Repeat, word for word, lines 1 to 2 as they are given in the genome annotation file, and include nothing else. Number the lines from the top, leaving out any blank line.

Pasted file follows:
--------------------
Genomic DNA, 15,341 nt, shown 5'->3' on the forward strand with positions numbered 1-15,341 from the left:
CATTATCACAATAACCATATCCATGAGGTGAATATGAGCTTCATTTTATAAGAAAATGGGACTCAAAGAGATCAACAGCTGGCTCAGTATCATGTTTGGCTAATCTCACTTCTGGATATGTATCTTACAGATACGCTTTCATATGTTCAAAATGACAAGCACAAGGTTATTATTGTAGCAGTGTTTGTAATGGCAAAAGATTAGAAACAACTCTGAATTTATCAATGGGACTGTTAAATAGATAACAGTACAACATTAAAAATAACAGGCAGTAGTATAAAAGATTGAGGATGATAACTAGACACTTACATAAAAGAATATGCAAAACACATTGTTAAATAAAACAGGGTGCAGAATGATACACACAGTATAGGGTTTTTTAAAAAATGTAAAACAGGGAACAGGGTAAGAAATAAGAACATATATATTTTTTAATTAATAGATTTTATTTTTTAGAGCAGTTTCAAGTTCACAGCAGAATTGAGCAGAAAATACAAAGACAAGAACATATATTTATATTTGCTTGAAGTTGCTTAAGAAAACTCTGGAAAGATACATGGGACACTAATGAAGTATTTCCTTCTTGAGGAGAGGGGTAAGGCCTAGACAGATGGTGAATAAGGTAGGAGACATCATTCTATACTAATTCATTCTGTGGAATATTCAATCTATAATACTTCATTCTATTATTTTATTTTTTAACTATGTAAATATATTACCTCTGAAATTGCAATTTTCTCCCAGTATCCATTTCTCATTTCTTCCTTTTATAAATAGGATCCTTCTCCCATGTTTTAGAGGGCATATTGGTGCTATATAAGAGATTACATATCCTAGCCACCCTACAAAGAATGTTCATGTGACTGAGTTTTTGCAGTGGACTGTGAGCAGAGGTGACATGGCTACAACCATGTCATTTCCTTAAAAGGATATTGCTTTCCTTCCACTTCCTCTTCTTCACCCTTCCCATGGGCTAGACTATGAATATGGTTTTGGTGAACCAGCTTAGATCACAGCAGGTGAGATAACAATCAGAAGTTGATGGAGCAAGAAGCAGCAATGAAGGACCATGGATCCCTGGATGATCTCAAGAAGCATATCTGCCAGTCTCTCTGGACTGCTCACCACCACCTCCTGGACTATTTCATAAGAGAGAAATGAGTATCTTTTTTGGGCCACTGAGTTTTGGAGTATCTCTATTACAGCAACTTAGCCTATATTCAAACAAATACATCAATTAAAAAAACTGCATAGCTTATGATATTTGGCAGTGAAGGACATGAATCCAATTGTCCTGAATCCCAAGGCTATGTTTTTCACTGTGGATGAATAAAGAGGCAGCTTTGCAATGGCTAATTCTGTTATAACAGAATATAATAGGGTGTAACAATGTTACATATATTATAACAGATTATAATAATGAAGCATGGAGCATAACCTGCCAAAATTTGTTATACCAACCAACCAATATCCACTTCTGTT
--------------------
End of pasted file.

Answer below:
Genomic DNA, 15,341 nt, shown 5'->3' on the forward strand with positions numbered 1-15,341 from the left:
CATTATCACAATAACCATATCCATGAGGTGAATATGAGCTTCATTTTATAAGAAAATGGGACTCAAAGAGATCAACAGCTGGCTCAGTATCATGTTTGGCTAATCTCACTTCTGGATATGTATCTTACAGATACGCTTTCATATGTTCAAAATGACAAGCACAAGGTTATTATTGTAGCAGTGTTTGTAATGGCAAAAGATTAGAAACAACTCTGAATTTATCAATGGGACTGTTAAATAGATAACAGTACAACATTAAAAATAACAGGCAGTAGTATAAAAGATTGAGGATGATAACTAGACACTTACATAAAAGAATATGCAAAACACATTGTTAAATAAAACAGGGTGCAGAATGATACACACAGTATAGGGTTTTTTAAAAAATGTAAAACAGGGAACAGGGTAAGAAATAAGAACATATATATTTTTTAATTAATAGATTTTATTTTTTAGAGCAGTTTCAAGTTCACAGCAGAATTGAGCAGAAAATACAAAGACAAGAACATATATTTATATTTGCTTGAAGTTGCTTAAGAAAACTCTGGAAAGATACATGGGACACTAATGAAGTATTTCCTTCTTGAGGAGAGGGGTAAGGCCTAGACAGATGGTGAATAAGGTAGGAGACATCATTCTATACTAATTCATTCTGTGGAATATTCAATCTATAATACTTCATTCTATTATTTTATTTTTTAACTATGTAAATATATTACCTCTGAAATTGCAATTTTCTCCCAGTATCCATTTCTCATTTCTTCCTTTTATAAATAGGATCCTTCTCCCATGTTTTAGAGGGCATATTGGTGCTATATAAGAGATTACATATCCTAGCCACCCTACAAAGAATGTTCATGTGACTGAGTTTTTGCAGTGGACTGTGAGCAGAGGTGACATGGCTACAACCATGTCATTTCCTTAAAAGGATATTGCTTTCCTTCCACTTCCTCTTCTTCACCCTTCCCATGGGCTAGACTATGAATATGGTTTTGGTGAACCAGCTTAGATCACAGCAGGTGAGATAACAATCAGAAGTTGATGGAGCAAGAAGCAGCAATGAAGGACCATGGATCCCTGGATGATCTCAAGAAGCATATCTGCCAGTCTCTCTGGACTGCTCACCACCACCTCCTGGACTATTTCATAAGAGAGAAATGAGTATCTTTTTTGGGCCACTGAGTTTTGGAGTATCTCTATTACAGCAACTTAGCCTATATTCAAACAAATACATCAATTAAAAAAACTGCATAGCTTATGATATTTGGCAGTGAAGGACATGAATCCAATTGTCCTGAATCCCAAGGCTATGTTTTTCACTGTGGATGAATAAAGAGGCAGCTTTGCAATGGCTAATTCTGTTATAACAGAATATAATAGGGTGTAACAATGTTACATATATTATAACAGATTATAATAATGAAGCATGGAGCATAACCTGCCAAAATTTGTTATACCAACCAACCAATATCCACTTCTGTT